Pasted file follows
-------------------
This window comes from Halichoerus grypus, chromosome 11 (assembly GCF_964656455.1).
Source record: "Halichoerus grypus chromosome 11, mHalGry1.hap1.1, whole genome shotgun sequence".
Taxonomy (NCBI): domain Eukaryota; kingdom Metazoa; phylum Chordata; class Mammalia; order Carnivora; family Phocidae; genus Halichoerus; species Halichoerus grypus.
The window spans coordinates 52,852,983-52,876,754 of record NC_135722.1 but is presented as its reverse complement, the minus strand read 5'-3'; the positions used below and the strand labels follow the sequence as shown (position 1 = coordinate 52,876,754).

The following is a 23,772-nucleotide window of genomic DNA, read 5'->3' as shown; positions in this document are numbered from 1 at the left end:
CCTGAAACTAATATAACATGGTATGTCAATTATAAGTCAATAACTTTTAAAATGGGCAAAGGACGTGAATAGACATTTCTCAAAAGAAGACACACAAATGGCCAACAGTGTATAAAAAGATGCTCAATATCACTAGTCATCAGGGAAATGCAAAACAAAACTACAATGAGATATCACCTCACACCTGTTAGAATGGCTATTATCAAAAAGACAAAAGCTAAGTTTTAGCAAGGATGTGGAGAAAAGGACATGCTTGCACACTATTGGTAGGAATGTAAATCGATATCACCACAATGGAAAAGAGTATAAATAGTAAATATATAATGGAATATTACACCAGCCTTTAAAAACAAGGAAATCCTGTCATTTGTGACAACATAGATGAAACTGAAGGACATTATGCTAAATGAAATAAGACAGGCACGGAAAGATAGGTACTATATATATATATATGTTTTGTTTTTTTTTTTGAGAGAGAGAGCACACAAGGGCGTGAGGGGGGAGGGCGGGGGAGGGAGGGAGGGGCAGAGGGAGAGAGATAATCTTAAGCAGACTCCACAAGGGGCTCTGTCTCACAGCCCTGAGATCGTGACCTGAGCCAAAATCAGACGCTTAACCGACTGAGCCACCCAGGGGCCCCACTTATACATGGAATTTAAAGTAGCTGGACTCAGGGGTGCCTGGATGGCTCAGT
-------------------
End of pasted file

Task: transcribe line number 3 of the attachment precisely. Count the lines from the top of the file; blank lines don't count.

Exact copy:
Taxonomy (NCBI): domain Eukaryota; kingdom Metazoa; phylum Chordata; class Mammalia; order Carnivora; family Phocidae; genus Halichoerus; species Halichoerus grypus.